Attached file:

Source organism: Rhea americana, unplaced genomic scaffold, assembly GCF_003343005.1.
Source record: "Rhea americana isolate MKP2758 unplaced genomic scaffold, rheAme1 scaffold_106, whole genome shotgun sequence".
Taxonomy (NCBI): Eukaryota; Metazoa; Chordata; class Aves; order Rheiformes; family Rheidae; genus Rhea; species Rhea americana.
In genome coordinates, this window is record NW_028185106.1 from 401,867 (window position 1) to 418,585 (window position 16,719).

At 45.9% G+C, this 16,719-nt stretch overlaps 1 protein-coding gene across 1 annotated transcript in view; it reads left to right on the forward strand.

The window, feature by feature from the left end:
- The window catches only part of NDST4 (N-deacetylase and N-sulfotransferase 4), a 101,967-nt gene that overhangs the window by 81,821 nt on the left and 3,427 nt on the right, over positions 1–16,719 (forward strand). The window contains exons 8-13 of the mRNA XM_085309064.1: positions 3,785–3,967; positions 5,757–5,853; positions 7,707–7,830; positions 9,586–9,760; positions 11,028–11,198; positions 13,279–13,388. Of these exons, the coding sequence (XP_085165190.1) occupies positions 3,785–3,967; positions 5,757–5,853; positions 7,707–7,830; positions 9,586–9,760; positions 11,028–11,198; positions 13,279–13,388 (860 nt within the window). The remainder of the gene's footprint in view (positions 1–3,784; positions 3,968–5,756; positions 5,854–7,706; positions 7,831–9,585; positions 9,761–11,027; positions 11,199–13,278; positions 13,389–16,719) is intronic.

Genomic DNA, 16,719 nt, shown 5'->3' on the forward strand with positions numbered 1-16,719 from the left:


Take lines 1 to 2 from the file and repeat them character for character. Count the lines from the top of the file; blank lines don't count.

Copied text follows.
Source organism: Rhea americana, unplaced genomic scaffold, assembly GCF_003343005.1.
Source record: "Rhea americana isolate MKP2758 unplaced genomic scaffold, rheAme1 scaffold_106, whole genome shotgun sequence".